I’ve made a lot of mistakes in my life, but perhaps the biggest was my decision to own a house in Michigan.
At the time before we bought it, we were renting a very small house that my husband’s grandmother used to own. My mother-in-law was our landlord and although the rent was cheap, she was strongly pressuring us to buy it for an inflated price. (I have to say that all the warnings about doing business with family are well-founded.)
There were a lot of things I hated about that particular house. It had a very small closet, so my husband had to keep his clothes on a portable rack outside our bedroom. There was no master bedroom per se, and only one bathroom on the main floor that had a bathtub, no shower. It didn’t have a vanity and the electrical outlets were all upside down.
The bathroom that had a shower was actually in the basement, right next to the washer and dryer. It also had windows that made the shower visible from the driveway. The shower was a very tiny cube, barely big enough to turn around in, and it backed up every time you used it.
The kitchen had fewer cabinets than an apartment and an intolerable lack of counter space. The only small appliances I could fit on the counter were a toaster and a coffee pot. Like I said, there was a lot to dislike about that particular house. Getting pressure to buy it for an overinflated price made me really want to get out.
So we bought a house of our own. Our house was nice enough, though it had its quirks, like any house does. We had a basement flood the first Christmas we were there and couldn’t afford the insurance deductible to fix it, so we got mold and mildew. The smell of that moldy basement permeated all our belongings for the next 8 years we lived there. You know how when people smoke indoors, you can smell it on everything they own? That was us but with mildew.
If anything broke, we usually couldn’t afford to fix it. We found ways to fix crucial things like broken hot water heaters or when the furnace stopped working in the middle of winter. But a lot of less essential stuff never got fixed because there wasn’t enough money.
Homeownership was a gamble and we lost big. A lot of people (including my mother-in-law) said that “renting is just throwing away your money” and we never questioned that. But for us, we didn’t factor in the cost of maintenance and repairs, nor how hard it would be to afford them when we were already stretched so thin.
Homeownership only works if you have plenty of money to start with. If you don’t, one thing like a roof replacement or needing to replace a furnace will sink you. Forget about cosmetic changes like updating cabinets.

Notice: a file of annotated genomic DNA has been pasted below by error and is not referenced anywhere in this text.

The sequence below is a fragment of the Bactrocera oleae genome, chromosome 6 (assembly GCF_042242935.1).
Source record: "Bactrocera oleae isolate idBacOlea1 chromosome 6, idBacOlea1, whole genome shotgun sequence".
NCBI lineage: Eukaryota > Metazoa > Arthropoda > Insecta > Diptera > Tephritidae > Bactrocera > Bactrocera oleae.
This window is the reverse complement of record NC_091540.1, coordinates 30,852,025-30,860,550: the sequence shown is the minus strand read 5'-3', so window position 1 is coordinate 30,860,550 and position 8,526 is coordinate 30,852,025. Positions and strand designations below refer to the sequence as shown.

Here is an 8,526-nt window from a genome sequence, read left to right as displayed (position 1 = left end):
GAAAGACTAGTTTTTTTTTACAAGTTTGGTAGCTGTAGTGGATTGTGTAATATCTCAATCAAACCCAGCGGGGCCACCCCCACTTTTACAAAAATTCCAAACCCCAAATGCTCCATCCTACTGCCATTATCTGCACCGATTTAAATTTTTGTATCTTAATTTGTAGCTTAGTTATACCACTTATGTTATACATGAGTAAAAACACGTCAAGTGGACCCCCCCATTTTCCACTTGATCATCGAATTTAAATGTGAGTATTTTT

In truth, owning the home was like a millstone around our necks. I tried moving back to Texas 6 years earlier than when I finally did, at a time when I had just graduated college and could only find part-time work at Starbucks. The reason I couldn’t stay then was because of the house we owned. All my friends advised me to do anything to avoid losing my house, even if it meant staying in a place with no jobs.
My husband went through 10 months of unemployment–then his next job paid minimum wage. If we hadn’t owned the house, we would have left the state then. He was stuck at another job for five years with no raises, making about what our oldest kid makes now. Again, we wanted to leave but couldn’t.
I wanted to go to grad school right after finishing my degree but there were no graduate programs in my major nearby. We would have had to move and once again, the house we owned was holding us back.
We finally had to just go when I moved down here, damn the consequences. I regret not making that choice sooner. My husband now earns double what he did there and hanging on to the house for so long was ultimately stupid. We did lose the house but our credit has already recovered enough that we could buy again. We still choose not to.
We’ve been renting ever since we moved back to Texas 5 years ago and I have to admit that I love it. If something breaks, we call our landlord and he fixes it. We have a nice place to live. We’re not tied to it, though. Currently, we have no desire to move to another area. My husband’s illness keeps us here, he likes his current job, and the job market here is great for what he does.
I used to think that I’d buy a house for the security of it if he dies from cancer and I get the life insurance payout. But now I’m not even sure about that. I couldn’t stay in our current house because I’d go through the money too fast. But I did the math and I could rent a one-bedroom apartment for about 35 years (maybe longer if I made some smart investments.)
I actually like the freedom of not being tied to one place. Not owning a house means that I’m free to go wherever. Right now, I have no reason to leave this area. But I like knowing that someday, I could if I wanted to.
I don’t have big attachments to the concept of home, anyway. My childhood home burned down. I live 1300 miles away from where I grew up. Renting may be “throwing away my money,” but it also lets me feel free, almost nomadic. I’m here because I choose to be, not because I’m trapped. Renting gives me a sense of possibility because I’m not tied to one place.